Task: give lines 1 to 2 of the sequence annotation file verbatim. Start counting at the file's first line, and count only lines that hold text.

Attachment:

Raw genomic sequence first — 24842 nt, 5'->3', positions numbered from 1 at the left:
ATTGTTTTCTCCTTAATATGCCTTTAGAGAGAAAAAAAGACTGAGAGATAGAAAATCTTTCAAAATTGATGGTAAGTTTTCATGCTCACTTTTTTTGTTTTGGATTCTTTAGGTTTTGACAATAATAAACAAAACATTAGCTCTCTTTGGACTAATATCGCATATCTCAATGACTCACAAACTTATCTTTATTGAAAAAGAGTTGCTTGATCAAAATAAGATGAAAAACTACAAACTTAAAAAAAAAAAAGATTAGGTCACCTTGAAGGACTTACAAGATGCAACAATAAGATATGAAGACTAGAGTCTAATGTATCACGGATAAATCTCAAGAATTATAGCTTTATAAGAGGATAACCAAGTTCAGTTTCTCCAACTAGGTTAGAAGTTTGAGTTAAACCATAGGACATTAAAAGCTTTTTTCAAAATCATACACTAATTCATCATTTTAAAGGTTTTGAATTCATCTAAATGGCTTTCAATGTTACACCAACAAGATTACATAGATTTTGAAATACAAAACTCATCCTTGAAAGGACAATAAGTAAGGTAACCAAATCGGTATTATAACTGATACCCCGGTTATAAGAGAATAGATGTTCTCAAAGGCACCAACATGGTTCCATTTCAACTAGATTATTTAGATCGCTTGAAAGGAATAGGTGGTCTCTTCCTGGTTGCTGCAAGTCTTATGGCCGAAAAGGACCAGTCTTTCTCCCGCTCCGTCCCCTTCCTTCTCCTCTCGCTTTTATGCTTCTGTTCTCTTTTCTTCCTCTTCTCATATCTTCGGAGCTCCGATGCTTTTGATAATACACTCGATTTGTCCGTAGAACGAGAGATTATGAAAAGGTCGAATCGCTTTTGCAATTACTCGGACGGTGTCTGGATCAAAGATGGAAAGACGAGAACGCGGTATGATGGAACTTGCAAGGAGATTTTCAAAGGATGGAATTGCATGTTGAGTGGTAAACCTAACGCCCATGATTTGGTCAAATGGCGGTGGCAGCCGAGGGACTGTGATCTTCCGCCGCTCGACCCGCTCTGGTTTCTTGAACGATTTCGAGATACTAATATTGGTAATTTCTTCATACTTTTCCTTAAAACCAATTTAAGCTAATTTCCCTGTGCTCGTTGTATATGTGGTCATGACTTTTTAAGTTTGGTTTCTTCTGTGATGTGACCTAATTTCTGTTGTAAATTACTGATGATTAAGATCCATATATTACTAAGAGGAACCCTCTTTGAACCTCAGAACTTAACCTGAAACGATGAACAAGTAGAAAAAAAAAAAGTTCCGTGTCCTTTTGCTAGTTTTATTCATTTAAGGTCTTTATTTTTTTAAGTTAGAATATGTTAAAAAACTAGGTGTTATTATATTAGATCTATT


Raw genomic sequence first — 24842 nt, 5'->3', positions numbered from 1 at the left:
ATTGTTTTCTCCTTAATATGCCTTTAGAGAGAAAAAAAGACTGAGAGATAGAAAATCTTTCAAAATTGATGGTAAGTTTTCATGCTCACTTTTTTTGTTTTGGATTCTTTAGGTTTTGACAATAATAAACAAAACATTAGCTCTCTTTGGACTAATATCGCATATCTCAATGACTCACAAACTTATCTTTATTGAAAAAGAGTTGCTTGATCAAAATAAGATGAAAAACTACAAACTTAAAAAAAAAAAAGATTAGGTCACCTTGAAGGACTTACAAGATGCAACAATAAGATATGAAGACTAGAGTCTAATGTATCACGGATAAATCTCAAGAATTATAGCTTTATAAGAGGATAACCAAGTTCAGTTTCTCCAACTAGGTTAGAAGTTTGAGTTAAACCATAGGACATTAAAAGCTTTTTTCAAAATCATACACTAATTCATCATTTTAAAGGTTTTGAATTCATCTAAATGGCTTTCAATGTTACACCAACAAGATTACATAGATTTTGAAATACAAAACTCATCCTTGAAAGGACAATAAGTAAGGTAACCAAATCGGTATTATAACTGATACCCCGGTTATAAGAGAATAGATGTTCTCAAAGGCACCAACATGGTTCCATTTCAACTAGATTATTTAGATCGCTTGAAAGGAATAGGTGGTCTCTTCCTGGTTGCTGCAAGTCTTATGGCCGAAAAGGACCAGTCTTTCTCCCGCTCCGTCCCCTTCCTTCTCCTCTCGCTTTTATGCTTCTGTTCTCTTTTCTTCCTCTTCTCATATCTTCGGAGCTCCGATGCTTTTGATAATACACTCGATTTGTCCGTAGAACGAGAGATTATGAAAAGGTCGAATCGCTTTTGCAATTACTCGGACGGTGTCTGGATCAAAGATGGAAAGACGAGAACGCGGTATGATGGAACTTGCAAGGAGATTTTCAAAGGATGGAATTGCATGTTGAGTGGTAAACCTAACGCCCATGATTTGGTCAAATGGCGGTGGCAGCCGAGGGACTGTGATCTTCCGCCGCTCGACCCGCTCTGGTTTCTTGAACGATTTCGAGATACTAATATTGGTAATTTCTTCATACTTTTCCTTAAAACCAATTTAAGCTAATTTCCCTGTGCTCGTTGTATATGTGGTCATGACTTTTTAAGTTTGGTTTCTTCTGTGATGTGACCTAATTTCTGTTGTAAATTACTGATGATTAAGATCCATATATTACTAAGAGGAACCCTCTTTGAACCTCAGAACTTAACCTGAAACGATGAACAAGTAGAAAAAAAAAAAGTTCCGTGTCCTTTTGCTAGTTTTATTCATTTAAGGTCTTTATTTTTTTAAGTTAGAATATGTTAAAAAACTAGGTGTTATTATATTAGATCTATT